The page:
How to separate from your partner

Disclaimer

The author has been practicing law for over 30 years, this article is written with a cynical but blunt twist. If you feel that you may take offence when reading then please stop reading now. However, if you are of a more robust character please continue and learn from one's first hand experience.

What you need to know before separating

OK we can’t make these painless (and advocating alcohol would be plain irresponsible), however we can give some sensible advice;

  • Lawyers have a duty to advocate reconciliation and can point you in the direction of Counsellor’s (free up to a point) to help with this.
  • The process of separating is almost invariably going to cost you, but the amount it is up to you.
  • The law does not care who is at fault and nor should you. Lawyers make far more money out of those determined to prove guilt, to allocate responsibility or to extract vengeance then ever they do from those prepared to put it down to a bad experience and to get on with life. Argue over principles if you want, just remember these don’t come for free. 
  • The Law Commission has recently released the a new issue paper on the division of relationship property, this is not the law. 

Need legal advice?

EMAIL US

Have you separated permanently?

If you and your partner have agreed that you want to end your relationship. Try and agree between yourselves the "big picture" items:

  • Who has the children and when.
  • Who gets the dogs.
  • Who gets the assets (including life insurance policies and superannuantion schemes).
  • Who is reponsible for paying short and long term maintenance. (I.e mortgage, rates, insurances, debt, childcare etc.)
  • Who stays in the family home.
  • When the arrangement "kicks in".  

Other things to consider

  • Consider if your Will is still appropriate and whether or not you should immediately be making changes to that – most times you should. 
  • Consider if your Enduring Power of Attorney is still appropriate. 
  • Make sure the bank agrees that the old joint mortgage cannot be used as security for any new borrowing by either partner.
  • Remember here that unless and until such time as new arrangements are made, then you are both responsible for meeting all obligations secured under your mortgage, which will include any facilities either of you have or may open in the future, whether with or without the others consent or even knowledge! 
  • Revisit any guarantees given notice of the cancellation thereof and/or seek indemnities from your ex under your separation agreement. 
  • If you are involved in partnerships and/or companies with your ex relationship partner, check that any loans between entities are dealt with and recorded as repaid, shares are fully paid up and transferred, and directorships (which carry their own risk) are resigned from.
  • Revisit ALL insurances to check they are put into the right names and they are still relevant to your circumstances.  

Be mature - remember the property is equal until an agreement is reached

Remember joint assets are just that, joint and they remain so until a settlement is reached and final ownership passes to one or the other of you. Until then neither has any greater right to the use and/or to have the occupation thereof, than the other. I had one situation whereby our clients ex relationship partner moved the new boyfriend into the relationship home and insisted on using our client’s, (who was by that stage sleeping in a different bedroom), ensuite each morning!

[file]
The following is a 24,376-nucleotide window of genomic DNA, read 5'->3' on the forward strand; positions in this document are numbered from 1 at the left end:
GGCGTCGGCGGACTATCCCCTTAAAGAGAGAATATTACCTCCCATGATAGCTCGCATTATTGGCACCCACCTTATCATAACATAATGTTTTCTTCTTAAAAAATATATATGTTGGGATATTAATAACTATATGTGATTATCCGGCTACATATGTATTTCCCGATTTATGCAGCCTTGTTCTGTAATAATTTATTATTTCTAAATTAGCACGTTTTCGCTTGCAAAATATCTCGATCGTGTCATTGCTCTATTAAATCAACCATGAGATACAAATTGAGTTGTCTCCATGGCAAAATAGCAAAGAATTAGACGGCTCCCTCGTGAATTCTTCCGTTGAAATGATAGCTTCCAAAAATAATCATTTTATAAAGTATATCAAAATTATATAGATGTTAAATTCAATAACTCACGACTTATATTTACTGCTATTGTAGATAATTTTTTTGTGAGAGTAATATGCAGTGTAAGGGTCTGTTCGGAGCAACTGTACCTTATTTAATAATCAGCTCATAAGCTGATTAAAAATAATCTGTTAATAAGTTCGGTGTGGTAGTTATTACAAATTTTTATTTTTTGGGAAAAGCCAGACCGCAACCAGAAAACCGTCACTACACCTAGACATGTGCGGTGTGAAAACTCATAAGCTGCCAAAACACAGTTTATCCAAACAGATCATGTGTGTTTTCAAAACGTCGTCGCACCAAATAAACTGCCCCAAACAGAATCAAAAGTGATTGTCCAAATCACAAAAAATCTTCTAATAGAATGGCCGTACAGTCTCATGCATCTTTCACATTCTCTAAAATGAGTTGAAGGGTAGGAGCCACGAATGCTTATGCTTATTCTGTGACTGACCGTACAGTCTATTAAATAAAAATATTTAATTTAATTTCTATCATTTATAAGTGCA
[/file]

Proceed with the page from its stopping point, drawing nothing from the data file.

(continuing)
Oh yeah, and beware the curtain rail. Another of the firm’s clients ex relationship partner found it funny to put sardines in the curtain rails before shifting out! Another good one is a cough lozenger in the shower rose head or disinfectant in the septic tank. Hopefully most people will be more mature than this, but it cannot always be guaranteed.  

Should I get legal advice?

Always, always, always, always, always, and yes always, find out what your legal rights are. Even you are the only one in 50 billion squidillion, famillion (I have no idea at all if these are actual words!) of couples separating that are going to be perfectly civilised about it and you are parting as BFF (my eight year old daughter once told me this means Best Friends Forever), or it was you that shagged the neighbour and you feel like pooh (and I don’t mean as in Winnie), you owe it to yourself to find out what your rights are. Whether or not you actually enforce those is over to you, but at least you will have made an informed decision. This is especially true if you are being victimised, dominated or made the subject of an abusive relationship (and here I am speaking as much to guys as to females, as husband bashing is very much alive and well in New Zealand – albeit one that because of male pride, does not get as much attention as it deserves). You owe it to yourself and any children you have to make an informed decision about what your current and future entitlements are.

Try and get clarity on all relevant issues and give your solicitors clear instructions so that they can prepare a property relationship agreement recording your separation and the agreement reached. Both of you will need separate advice on the agreement, but at least if you can agree the terms of the “big picture” in advance, then the additional cost incurred in having that thrashed out by your lawyers will be avoided. Do “NOT” try and do this yourself. Agreements entered into without each party having separate legal advice and solicitors certificates to this effect, are completely worthless and open to being revisited by either party at any time. This is a false economy and one that invites major problems (aka expense) later on.

Need legal advice?

Please note this article does not constitute legal advice and may be outdated.